Date: Oct 20, 2019
Medicine is a collegial profession, in both practice and theory. Most medical professionals have likely asked or received a request for a consultation at some point in their careers. With advanced specialization comes the understanding that medical professionals may consult with other providers, especially when faced with a situation beyond the scope of his or her expertise. Seeking informal advice about patient care or an answer to an academic question from a colleague with a particularly relevant experience, improves patient care and the practice of medicine.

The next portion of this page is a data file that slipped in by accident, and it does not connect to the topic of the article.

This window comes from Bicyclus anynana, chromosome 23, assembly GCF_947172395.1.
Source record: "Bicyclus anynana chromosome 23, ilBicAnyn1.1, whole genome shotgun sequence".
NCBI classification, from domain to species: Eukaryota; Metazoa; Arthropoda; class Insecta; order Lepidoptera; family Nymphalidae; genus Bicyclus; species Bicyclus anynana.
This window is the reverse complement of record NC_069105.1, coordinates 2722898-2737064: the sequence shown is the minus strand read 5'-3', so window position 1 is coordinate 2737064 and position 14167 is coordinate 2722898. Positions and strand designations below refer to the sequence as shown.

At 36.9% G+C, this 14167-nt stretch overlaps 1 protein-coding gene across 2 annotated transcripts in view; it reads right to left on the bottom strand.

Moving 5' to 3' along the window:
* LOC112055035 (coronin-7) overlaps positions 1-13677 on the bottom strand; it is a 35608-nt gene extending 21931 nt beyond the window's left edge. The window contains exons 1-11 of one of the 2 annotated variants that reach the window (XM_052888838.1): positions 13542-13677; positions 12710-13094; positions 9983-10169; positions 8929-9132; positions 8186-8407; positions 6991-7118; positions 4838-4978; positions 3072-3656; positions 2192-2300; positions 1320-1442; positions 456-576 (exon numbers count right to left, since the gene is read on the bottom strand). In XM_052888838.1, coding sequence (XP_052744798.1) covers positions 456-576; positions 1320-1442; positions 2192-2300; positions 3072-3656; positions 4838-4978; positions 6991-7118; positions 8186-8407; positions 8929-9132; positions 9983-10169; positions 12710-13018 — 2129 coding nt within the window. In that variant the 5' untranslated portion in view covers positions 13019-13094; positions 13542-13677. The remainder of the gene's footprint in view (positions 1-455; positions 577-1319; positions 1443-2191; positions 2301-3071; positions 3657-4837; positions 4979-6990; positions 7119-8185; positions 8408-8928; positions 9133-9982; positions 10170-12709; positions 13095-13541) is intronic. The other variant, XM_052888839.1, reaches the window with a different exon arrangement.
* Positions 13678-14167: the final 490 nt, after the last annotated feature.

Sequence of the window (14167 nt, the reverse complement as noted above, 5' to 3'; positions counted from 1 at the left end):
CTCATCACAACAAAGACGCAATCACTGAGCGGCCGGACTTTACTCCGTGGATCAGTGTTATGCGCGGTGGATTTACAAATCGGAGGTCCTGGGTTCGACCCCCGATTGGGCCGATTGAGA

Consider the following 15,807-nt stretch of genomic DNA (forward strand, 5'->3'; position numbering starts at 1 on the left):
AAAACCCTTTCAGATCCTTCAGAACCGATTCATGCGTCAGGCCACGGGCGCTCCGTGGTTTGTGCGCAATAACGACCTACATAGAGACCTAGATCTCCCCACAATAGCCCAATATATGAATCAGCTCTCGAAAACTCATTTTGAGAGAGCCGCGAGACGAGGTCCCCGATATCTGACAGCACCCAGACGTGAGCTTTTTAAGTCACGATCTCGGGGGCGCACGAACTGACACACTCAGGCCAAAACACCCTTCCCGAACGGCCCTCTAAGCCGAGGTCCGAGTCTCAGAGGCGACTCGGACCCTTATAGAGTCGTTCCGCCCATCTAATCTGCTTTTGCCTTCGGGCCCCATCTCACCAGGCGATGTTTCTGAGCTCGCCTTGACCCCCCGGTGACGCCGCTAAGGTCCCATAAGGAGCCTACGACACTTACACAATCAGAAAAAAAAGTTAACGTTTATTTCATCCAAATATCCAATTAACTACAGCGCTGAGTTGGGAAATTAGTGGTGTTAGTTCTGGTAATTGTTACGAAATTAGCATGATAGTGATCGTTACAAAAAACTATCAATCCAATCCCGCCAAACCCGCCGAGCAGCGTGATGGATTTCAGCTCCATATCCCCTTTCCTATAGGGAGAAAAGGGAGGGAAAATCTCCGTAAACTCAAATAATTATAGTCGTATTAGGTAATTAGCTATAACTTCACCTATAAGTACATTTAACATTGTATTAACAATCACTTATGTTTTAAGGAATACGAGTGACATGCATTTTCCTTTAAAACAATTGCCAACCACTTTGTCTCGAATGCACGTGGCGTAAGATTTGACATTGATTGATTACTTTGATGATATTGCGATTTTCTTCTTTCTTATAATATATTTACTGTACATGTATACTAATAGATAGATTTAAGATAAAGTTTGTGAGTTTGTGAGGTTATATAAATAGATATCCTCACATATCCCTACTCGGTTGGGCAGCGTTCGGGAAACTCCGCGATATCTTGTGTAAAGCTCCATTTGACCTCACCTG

Yet medical professional liability (MPL) associated with such consultations has traditionally been viewed as a minimal—if not nonexistent—risk, based on the general understanding that no duty was owed to a patient unless care was provided in the context of a physician-patient relationship. Read the article.Back to Articles